Monday, February 27, 2006

Garden City's Lee Richardson Zoo in Kansas Just One of Many Zoos Accused of Elephant and other Animal Abuse

Garden City zoo could encounter lengthy process with animal rights accusations

http://www.hutchnews.com/news/regional/stories/Gardenzoo022506.html

By Tim Vandenack

The Hutchinson News

tvandenack@hutchnews.com

GARDEN CITY, KS - Addressing an animal rights group's charge that drastic change is needed in the care of captive elephants - including Moki and Chana at Lee Richardson Zoo - isn't a simple task.

What's more, some say, the changes sought border on unrealistic, even counterproductive.

In Defense of Animals, based in Mill Valley, Calif., charges widespread evidence of chronic foot and joint problems among captive elephants. The group singles out the condition of the animals in six zoos, including Garden City's Lee Richardson Zoo, and seeks change in pertinent federal rules that addresses such woes.

The group filed its complaint with the U.S. Department of Agriculture, which oversees zoo animal treatment, and department spokesman Jim Rogers says a preliminary response could be a couple of months in the offing.

In Defense officials think it could take longer. The group's petition, filed in early February, asks the government agency to respond within six months.

For Suzanne Roy, an In Defense program coordinator, it's all part of the process.

She says possible USDA responses include acceptance of proposed rule changes or partial acceptance. The agency could reject the proposals outright, which would enable In Defense to file a lawsuit in federal court.

Significantly, In Defense asks that zoos provide more space for elephants if USDA inspectors find the animals suffer from chronic foot and joint woes. Tight quarters - contrasting the broad swaths elephants range over in the wild - account for such problems, the group claims.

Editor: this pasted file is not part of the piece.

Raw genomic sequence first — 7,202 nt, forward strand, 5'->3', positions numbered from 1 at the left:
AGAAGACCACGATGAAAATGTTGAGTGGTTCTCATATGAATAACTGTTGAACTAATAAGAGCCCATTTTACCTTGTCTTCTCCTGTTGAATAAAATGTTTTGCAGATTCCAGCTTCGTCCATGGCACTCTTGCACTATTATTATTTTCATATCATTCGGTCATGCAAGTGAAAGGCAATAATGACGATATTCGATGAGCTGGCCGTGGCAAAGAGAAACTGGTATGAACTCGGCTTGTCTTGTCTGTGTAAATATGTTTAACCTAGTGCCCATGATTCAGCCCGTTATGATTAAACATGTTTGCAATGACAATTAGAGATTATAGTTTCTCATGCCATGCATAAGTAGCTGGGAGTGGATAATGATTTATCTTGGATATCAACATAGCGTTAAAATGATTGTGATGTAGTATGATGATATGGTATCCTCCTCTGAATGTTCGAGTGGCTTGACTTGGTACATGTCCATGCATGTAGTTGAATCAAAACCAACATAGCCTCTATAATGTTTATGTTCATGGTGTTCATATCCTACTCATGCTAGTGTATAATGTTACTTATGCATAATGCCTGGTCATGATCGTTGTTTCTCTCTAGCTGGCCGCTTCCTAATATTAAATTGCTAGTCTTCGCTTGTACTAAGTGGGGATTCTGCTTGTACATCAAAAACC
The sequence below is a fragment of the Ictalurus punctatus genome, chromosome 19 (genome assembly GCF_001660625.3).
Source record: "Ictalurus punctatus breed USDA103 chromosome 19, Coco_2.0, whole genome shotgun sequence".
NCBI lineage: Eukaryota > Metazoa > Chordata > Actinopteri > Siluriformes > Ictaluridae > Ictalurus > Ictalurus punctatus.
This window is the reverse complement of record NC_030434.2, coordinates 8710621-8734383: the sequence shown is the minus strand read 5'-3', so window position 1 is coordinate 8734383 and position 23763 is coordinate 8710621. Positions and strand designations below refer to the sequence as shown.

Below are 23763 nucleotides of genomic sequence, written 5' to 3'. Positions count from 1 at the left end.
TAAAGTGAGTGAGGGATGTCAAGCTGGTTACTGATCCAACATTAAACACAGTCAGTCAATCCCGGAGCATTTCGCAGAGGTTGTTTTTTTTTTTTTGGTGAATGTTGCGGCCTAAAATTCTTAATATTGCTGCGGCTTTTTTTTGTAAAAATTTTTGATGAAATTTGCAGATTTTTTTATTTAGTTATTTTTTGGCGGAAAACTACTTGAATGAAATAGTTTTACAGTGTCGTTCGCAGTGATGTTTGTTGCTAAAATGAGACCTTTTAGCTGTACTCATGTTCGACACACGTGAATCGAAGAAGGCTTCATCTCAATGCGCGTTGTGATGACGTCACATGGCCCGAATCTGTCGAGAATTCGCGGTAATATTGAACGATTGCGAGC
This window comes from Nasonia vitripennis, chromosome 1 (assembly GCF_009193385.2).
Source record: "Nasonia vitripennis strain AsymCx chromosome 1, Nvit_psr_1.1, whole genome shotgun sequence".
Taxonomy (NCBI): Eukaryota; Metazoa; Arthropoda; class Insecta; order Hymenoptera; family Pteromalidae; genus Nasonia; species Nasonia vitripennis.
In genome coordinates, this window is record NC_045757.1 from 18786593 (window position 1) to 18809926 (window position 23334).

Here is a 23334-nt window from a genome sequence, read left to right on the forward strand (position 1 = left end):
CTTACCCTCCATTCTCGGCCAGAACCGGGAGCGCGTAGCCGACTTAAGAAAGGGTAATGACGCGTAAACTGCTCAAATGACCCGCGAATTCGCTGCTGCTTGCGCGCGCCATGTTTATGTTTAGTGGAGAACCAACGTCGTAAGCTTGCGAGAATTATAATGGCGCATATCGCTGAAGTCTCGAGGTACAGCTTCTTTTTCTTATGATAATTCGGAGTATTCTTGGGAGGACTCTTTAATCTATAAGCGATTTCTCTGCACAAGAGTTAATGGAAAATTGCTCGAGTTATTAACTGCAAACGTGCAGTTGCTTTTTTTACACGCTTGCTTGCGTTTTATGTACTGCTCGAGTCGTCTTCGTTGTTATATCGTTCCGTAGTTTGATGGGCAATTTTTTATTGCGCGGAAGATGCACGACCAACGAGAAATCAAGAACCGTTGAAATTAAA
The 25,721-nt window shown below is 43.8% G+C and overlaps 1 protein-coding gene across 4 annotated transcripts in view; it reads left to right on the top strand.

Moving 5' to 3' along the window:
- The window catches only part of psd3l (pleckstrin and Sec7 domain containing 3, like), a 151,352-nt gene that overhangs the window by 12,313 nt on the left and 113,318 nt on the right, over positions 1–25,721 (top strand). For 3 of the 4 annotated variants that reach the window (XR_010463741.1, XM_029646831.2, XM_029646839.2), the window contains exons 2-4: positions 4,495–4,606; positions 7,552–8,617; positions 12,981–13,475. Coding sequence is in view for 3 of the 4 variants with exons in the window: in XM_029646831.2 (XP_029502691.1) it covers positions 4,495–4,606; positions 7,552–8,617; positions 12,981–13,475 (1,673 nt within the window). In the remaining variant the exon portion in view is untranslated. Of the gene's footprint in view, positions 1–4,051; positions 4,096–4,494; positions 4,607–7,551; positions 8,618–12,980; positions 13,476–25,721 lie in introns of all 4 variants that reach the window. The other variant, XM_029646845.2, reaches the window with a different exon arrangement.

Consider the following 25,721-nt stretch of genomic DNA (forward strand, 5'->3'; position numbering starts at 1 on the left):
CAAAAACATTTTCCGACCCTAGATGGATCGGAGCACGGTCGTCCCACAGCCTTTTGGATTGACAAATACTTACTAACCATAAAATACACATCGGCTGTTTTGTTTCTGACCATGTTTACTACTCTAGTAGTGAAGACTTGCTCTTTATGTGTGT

In Defense also asks, without specifying numbers, that elephant enclosures be large enough to allow captive animals exercise space similar to the expanses their counterparts enjoy in the wild.

The American Zoo and Aquarium Association, a zoo accreditation body, requires 400 square feet of indoor space per animal. It also calls for 1,800 square feet of outdoor space for the first elephant and 900 more square feet for each additional pachyderm.

Whether changes as proposed realistically can be expected remains in question.

Kathy Sexson, director of Lee Richardson Zoo, said elephants in the wild range over such large areas out of necessity, seeking food and water. In captivity, where their needs - physical and mental - are provided for, they don't need to travel as far.

Providing "miles and miles" of space for elephants would be nice, Sexson says, but zoos have space limitations. Moreover, she said, zoos aim to educate and foster stewardship of the globe's animals and that's not possible if an animal is out of the public eye - absent from a zoo or meandering in a hidden corner of a massive pen.

The zoo and aquarium association, in response to In Defense's petition, echoes Sexson's comments in citing a 2005 poll. Most respondents - 95 percent - say seeing elephants and rhinos helps generate a greater appreciation for them. As many agree that success in saving endangered species stems, at least in part, from the work of zoos.

Nonetheless, there's no dearth of efforts to radically alter the care of captive elephants.

People for the Ethical Treatment of Animals, which launched a now- dormant letter-writing campaign in 2004 to force Lee Richardson to get rid of Moki and Chana, seeks the complete transfer of elephants from zoos. The group wants the animals moved to spacious sanctuaries.

For now, though, the animal rights group focuses its efforts on an ordinance proposal in Chicago that requires five acres of indoor and five acres of outdoor space for captive elephants there.

In Defense, a nonprofit group, focuses on a range of animal issues, through protest, grassroots mobilization and legislative lobbying. It is much smaller in terms of annual revenues than PETA, famous for its use of celebrities and publicity stunts to push causes.

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